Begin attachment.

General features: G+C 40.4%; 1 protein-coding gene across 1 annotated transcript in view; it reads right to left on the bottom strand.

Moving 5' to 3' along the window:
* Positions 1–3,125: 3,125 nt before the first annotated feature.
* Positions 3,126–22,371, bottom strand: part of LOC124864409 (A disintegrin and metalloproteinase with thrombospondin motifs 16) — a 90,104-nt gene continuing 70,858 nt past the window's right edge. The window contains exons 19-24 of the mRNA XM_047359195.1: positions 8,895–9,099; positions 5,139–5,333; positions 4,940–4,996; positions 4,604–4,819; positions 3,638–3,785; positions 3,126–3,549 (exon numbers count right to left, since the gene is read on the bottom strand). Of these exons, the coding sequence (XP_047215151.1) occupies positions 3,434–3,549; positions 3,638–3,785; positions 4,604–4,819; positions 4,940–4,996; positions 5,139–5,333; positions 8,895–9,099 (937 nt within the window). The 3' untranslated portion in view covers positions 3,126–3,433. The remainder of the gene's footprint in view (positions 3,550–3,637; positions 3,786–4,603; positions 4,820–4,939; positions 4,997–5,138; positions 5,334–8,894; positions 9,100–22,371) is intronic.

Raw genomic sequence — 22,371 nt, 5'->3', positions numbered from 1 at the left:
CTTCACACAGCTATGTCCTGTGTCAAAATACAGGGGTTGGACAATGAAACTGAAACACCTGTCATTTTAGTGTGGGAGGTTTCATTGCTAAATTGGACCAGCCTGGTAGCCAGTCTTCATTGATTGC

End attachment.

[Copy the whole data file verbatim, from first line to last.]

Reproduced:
General features: G+C 40.4%; 1 protein-coding gene across 1 annotated transcript in view; it reads right to left on the bottom strand.

Moving 5' to 3' along the window:
* Positions 1–3,125: 3,125 nt before the first annotated feature.
* Positions 3,126–22,371, bottom strand: part of LOC124864409 (A disintegrin and metalloproteinase with thrombospondin motifs 16) — a 90,104-nt gene continuing 70,858 nt past the window's right edge. The window contains exons 19-24 of the mRNA XM_047359195.1: positions 8,895–9,099; positions 5,139–5,333; positions 4,940–4,996; positions 4,604–4,819; positions 3,638–3,785; positions 3,126–3,549 (exon numbers count right to left, since the gene is read on the bottom strand). Of these exons, the coding sequence (XP_047215151.1) occupies positions 3,434–3,549; positions 3,638–3,785; positions 4,604–4,819; positions 4,940–4,996; positions 5,139–5,333; positions 8,895–9,099 (937 nt within the window). The 3' untranslated portion in view covers positions 3,126–3,433. The remainder of the gene's footprint in view (positions 3,550–3,637; positions 3,786–4,603; positions 4,820–4,939; positions 4,997–5,138; positions 5,334–8,894; positions 9,100–22,371) is intronic.

Raw genomic sequence — 22,371 nt, 5'->3', positions numbered from 1 at the left:
CTTCACACAGCTATGTCCTGTGTCAAAATACAGGGGTTGGACAATGAAACTGAAACACCTGTCATTTTAGTGTGGGAGGTTTCATTGCTAAATTGGACCAGCCTGGTAGCCAGTCTTCATTGATTGC